In many communities today, the infrastructure is in disrepair. Some zoning codes, which dictate where food businesses are allowed to locate, date back as far as the 1950s. Some ban people from growing their food in front yards. Some ban farmers’ markets in residential neighborhoods. This makes it difficult for those without a car to get healthy food. There are still many other problems.

Urban planners, food, and urban planning

How would local governments address these concerns if they were to plan food systems?

They would be able to track problems and missed opportunities. They would make sure that transportation and land-use plans protected assets like farmland. They could help neighborhoods in need of amenities such as farmers’ markets or community gardens. They would update outdated zoning laws. They would help to create a stronger regional supply chain of farmers, processors, and distributors.

Seattle’s P-Patch, a city policy that encourages municipal gardening, is a forward-thinking initiative.

Baltimore, Maryland, and Seattle, Washington, are two cities that have already begun to plan. Both towns have dedicated staff to developing a purposeful food policy. Both have food policy councils, which are advisory groups comprised of residents who volunteer their time to advocate for improvements.

This allocation of funds has been a success. Seattle runs PPatch – one of the nation’s largest municipal community garden programs. The city provided staff and financial assistance for the project. Residents were able to grow food and donated 29,000 pounds of fresh fruits and veggies to food banks and other programs.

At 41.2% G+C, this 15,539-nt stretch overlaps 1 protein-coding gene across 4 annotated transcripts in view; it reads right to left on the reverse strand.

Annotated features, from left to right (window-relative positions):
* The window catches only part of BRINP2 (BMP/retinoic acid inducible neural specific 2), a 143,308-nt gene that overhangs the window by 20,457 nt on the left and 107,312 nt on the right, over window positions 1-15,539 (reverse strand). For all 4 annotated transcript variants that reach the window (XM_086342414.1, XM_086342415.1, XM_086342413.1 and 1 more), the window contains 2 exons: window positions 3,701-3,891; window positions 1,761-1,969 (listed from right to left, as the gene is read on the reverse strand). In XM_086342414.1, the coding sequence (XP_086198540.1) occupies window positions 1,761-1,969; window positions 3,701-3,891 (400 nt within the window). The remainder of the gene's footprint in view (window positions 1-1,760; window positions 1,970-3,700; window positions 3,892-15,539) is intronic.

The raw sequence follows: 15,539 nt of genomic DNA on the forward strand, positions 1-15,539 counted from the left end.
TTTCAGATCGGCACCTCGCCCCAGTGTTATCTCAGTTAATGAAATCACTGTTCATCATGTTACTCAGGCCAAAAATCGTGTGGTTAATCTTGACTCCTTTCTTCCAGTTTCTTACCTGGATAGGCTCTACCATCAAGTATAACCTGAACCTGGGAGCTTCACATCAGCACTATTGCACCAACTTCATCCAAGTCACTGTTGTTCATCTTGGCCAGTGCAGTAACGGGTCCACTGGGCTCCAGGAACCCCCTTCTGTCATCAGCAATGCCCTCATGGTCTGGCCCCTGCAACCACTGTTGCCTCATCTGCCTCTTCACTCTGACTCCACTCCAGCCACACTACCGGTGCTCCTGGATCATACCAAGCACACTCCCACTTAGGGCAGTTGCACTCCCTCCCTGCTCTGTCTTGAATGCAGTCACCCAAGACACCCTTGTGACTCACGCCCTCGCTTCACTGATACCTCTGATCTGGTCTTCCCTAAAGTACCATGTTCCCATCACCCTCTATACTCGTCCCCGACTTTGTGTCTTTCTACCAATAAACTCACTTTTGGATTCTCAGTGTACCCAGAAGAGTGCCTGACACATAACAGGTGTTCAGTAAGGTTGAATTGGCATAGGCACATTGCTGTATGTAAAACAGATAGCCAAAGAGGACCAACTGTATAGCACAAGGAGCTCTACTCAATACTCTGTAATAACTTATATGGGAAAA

Seattle voters recognized the importance of community gardens and included US$2,000,000 in the 2008 Parks and Green Spaces levy to develop the P-Patch. The city’s comprehensive planning encourages the use of community gardens.

Bringing food production back

Ironically, local government agencies such as the Departments of Planning and Development have shaped food infrastructures in communities without realizing it.

Local governments develop land use plans to place prime farmland on the path of development. They regulate food producers’ access to water. Taxes are levied on food businesses. They enforce outdated zoning laws. They do this with little to no understanding of the food infrastructure of their communities and without any departments of food.

Earthworks Urban Farm, Detroit. detroitunspunCC BY-NC

The City Beautiful movement in the early 1900s was a precursor to these modern planning failures. Planners of that time designed cities to be grandiose rather than for quotidian tasks such as growing food and harvesting it.

From the middle of the century onwards, a preoccupation with automobile-centric development led to further degradation of food infrastructure. In 1965, Buffalo, New York, sold to a local bank the century-old Washington Market, where 400 vendors sold poultry, dairy products, fruits, and vegetables. The buyer demolished the market in order to build a parking area that still exists today.

Buffalo is fortunate that city officials and planners now support grassroots efforts to rebuild the food infrastructure by using innovative public policies.